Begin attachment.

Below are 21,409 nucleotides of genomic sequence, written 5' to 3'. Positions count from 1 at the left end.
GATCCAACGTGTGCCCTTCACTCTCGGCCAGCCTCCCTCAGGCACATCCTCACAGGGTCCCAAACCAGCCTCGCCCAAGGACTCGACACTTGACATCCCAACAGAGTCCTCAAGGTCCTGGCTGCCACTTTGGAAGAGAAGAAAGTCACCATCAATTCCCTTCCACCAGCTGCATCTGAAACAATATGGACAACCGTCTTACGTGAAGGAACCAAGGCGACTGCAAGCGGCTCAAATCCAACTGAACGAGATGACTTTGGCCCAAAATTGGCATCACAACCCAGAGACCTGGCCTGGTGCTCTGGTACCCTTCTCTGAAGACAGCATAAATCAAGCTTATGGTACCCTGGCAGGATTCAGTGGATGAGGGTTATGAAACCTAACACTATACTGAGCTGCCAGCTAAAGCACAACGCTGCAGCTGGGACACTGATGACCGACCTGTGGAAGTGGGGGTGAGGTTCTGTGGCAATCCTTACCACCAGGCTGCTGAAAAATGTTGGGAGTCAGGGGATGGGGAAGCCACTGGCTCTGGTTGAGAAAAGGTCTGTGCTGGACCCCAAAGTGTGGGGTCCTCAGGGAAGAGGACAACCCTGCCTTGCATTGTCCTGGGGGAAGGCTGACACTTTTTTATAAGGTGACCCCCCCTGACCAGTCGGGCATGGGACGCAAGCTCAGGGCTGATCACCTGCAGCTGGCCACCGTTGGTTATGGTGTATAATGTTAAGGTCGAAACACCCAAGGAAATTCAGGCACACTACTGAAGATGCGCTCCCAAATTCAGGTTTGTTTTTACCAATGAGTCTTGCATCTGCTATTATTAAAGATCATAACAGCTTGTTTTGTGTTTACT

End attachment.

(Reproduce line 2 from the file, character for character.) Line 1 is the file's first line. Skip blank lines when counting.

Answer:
GATCCAACGTGTGCCCTTCACTCTCGGCCAGCCTCCCTCAGGCACATCCTCACAGGGTCCCAAACCAGCCTCGCCCAAGGACTCGACACTTGACATCCCAACAGAGTCCTCAAGGTCCTGGCTGCCACTTTGGAAGAGAAGAAAGTCACCATCAATTCCCTTCCACCAGCTGCATCTGAAACAATATGGACAACCGTCTTACGTGAAGGAACCAAGGCGACTGCAAGCGGCTCAAATCCAACTGAACGAGATGACTTTGGCCCAAAATTGGCATCACAACCCAGAGACCTGGCCTGGTGCTCTGGTACCCTTCTCTGAAGACAGCATAAATCAAGCTTATGGTACCCTGGCAGGATTCAGTGGATGAGGGTTATGAAACCTAACACTATACTGAGCTGCCAGCTAAAGCACAACGCTGCAGCTGGGACACTGATGACCGACCTGTGGAAGTGGGGGTGAGGTTCTGTGGCAATCCTTACCACCAGGCTGCTGAAAAATGTTGGGAGTCAGGGGATGGGGAAGCCACTGGCTCTGGTTGAGAAAAGGTCTGTGCTGGACCCCAAAGTGTGGGGTCCTCAGGGAAGAGGACAACCCTGCCTTGCATTGTCCTGGGGGAAGGCTGACACTTTTTTATAAGGTGACCCCCCCTGACCAGTCGGGCATGGGACGCAAGCTCAGGGCTGATCACCTGCAGCTGGCCACCGTTGGTTATGGTGTATAATGTTAAGGTCGAAACACCCAAGGAAATTCAGGCACACTACTGAAGATGCGCTCCCAAATTCAGGTTTGTTTTTACCAATGAGTCTTGCATCTGCTATTATTAAAGATCATAACAGCTTGTTTTGTGTTTACT